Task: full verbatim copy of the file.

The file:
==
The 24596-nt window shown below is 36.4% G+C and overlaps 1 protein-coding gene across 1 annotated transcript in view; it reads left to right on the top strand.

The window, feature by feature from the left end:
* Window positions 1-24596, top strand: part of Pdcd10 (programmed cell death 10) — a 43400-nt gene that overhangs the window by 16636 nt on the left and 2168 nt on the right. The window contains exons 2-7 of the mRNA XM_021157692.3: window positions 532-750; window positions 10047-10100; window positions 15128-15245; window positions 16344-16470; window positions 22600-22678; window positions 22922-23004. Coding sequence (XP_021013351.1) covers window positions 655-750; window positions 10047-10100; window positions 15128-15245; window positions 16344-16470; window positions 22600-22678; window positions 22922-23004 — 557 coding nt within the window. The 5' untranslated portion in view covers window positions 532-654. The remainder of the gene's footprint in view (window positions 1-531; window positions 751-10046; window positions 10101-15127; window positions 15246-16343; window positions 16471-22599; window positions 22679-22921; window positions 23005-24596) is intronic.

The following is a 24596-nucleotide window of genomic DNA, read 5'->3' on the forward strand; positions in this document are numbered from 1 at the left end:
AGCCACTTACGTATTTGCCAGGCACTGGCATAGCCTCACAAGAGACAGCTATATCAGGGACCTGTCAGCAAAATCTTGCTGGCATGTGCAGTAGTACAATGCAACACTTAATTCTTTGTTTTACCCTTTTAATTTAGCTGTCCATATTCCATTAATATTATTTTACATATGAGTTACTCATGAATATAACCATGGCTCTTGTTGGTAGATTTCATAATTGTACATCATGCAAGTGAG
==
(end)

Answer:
The 24596-nt window shown below is 36.4% G+C and overlaps 1 protein-coding gene across 1 annotated transcript in view; it reads left to right on the top strand.

The window, feature by feature from the left end:
* Window positions 1-24596, top strand: part of Pdcd10 (programmed cell death 10) — a 43400-nt gene that overhangs the window by 16636 nt on the left and 2168 nt on the right. The window contains exons 2-7 of the mRNA XM_021157692.3: window positions 532-750; window positions 10047-10100; window positions 15128-15245; window positions 16344-16470; window positions 22600-22678; window positions 22922-23004. Coding sequence (XP_021013351.1) covers window positions 655-750; window positions 10047-10100; window positions 15128-15245; window positions 16344-16470; window positions 22600-22678; window positions 22922-23004 — 557 coding nt within the window. The 5' untranslated portion in view covers window positions 532-654. The remainder of the gene's footprint in view (window positions 1-531; window positions 751-10046; window positions 10101-15127; window positions 15246-16343; window positions 16471-22599; window positions 22679-22921; window positions 23005-24596) is intronic.

The following is a 24596-nucleotide window of genomic DNA, read 5'->3' on the forward strand; positions in this document are numbered from 1 at the left end:
AGCCACTTACGTATTTGCCAGGCACTGGCATAGCCTCACAAGAGACAGCTATATCAGGGACCTGTCAGCAAAATCTTGCTGGCATGTGCAGTAGTACAATGCAACACTTAATTCTTTGTTTTACCCTTTTAATTTAGCTGTCCATATTCCATTAATATTATTTTACATATGAGTTACTCATGAATATAACCATGGCTCTTGTTGGTAGATTTCATAATTGTACATCATGCAAGTGAG